Making human rights fashionable
19 November 2015
How do you make human rights fashionable?
For South African fashion designer Sindiso Khumalo, you do it by having a real stake in the whole production chain process, from the designers all the way to the weavers of the cloth.
“We care as much about the craftsmen as we do about the designers,” she said. “A lot of fashion designers are playing a huge role in producing ethical goods. It is important that the goods we make empower the people who make them.”
Khumalo was one of the speakers during a discussion on sustainable fashion, empowering women in Africa’s fashion industry. The discussion was part of the UN Forum on Business and Human Rights taking place in Geneva. The three-day conference brought together more than 2,000 participants from across the globe to discuss the intersection of human rights and business.
The Forum side event on sustainable fashion brought together a wide range of experts to discuss ways in which fashion could be used as way to be more inclusive and increase the participation of women in the global economy.
Fashion can be a means to address human rights, said Arancha Gonzalez, Executive Director of the International Trade Centre (ITC). It is an opportunity to tap into markets and eradicate extreme poverty, which today is the biggest failure of human rights, she said.
Through its Ethical Fashion Initiative, the ITC has managed to link micro-producers in places like Haiti, Kenya and Burkina Faso to high end fashion houses and designers to provide fabric, tailoring and other expertise. The results were the creation of many jobs. “And not just any jobs, but jobs that are decent and conscious of the sustainability of the production process,” she said. “It is about empowering women and…demonstrating that fashion can be sustainable.”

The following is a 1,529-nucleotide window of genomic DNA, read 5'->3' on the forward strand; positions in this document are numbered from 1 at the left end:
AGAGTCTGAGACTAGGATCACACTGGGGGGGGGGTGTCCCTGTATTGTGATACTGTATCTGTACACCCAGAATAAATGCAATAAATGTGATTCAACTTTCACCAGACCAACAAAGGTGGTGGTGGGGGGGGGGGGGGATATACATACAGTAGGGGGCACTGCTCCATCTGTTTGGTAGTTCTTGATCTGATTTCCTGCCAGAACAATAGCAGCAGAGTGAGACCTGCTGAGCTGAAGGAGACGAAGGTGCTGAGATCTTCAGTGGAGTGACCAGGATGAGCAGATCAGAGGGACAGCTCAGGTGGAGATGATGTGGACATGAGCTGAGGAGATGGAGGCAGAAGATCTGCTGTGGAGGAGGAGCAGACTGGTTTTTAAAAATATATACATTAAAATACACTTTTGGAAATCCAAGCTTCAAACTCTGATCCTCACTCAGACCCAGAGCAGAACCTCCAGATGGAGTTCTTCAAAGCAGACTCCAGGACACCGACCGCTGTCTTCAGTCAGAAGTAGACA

In addition, human rights are fashionable when workers throughout the industry supply chain are treated with decency, said Auret van Heerden, president and founder of Equiception. He mentioned the plight of the garment workers who died or were injured in the Rana Plaza building collapse in Bangladesh in April 2013. Workers knew that the building was unsafe, he said. They had told the owners the night before. Yet, on the day of the collapse, workers were beaten with sticks and forced inside. They had to give in because they had no voice, van Heerden said.
“We have to give all the actors in the supply chain that voice to be able to enjoy a minimum of dignity, a minimum of respect,” he said. “We need to get all the actors in the supply chain saying ‘As we produce these beautiful products, have we thought about the ethics, have we thought about the dignity and respect of all the people in this supply chain.’”
19 November 2015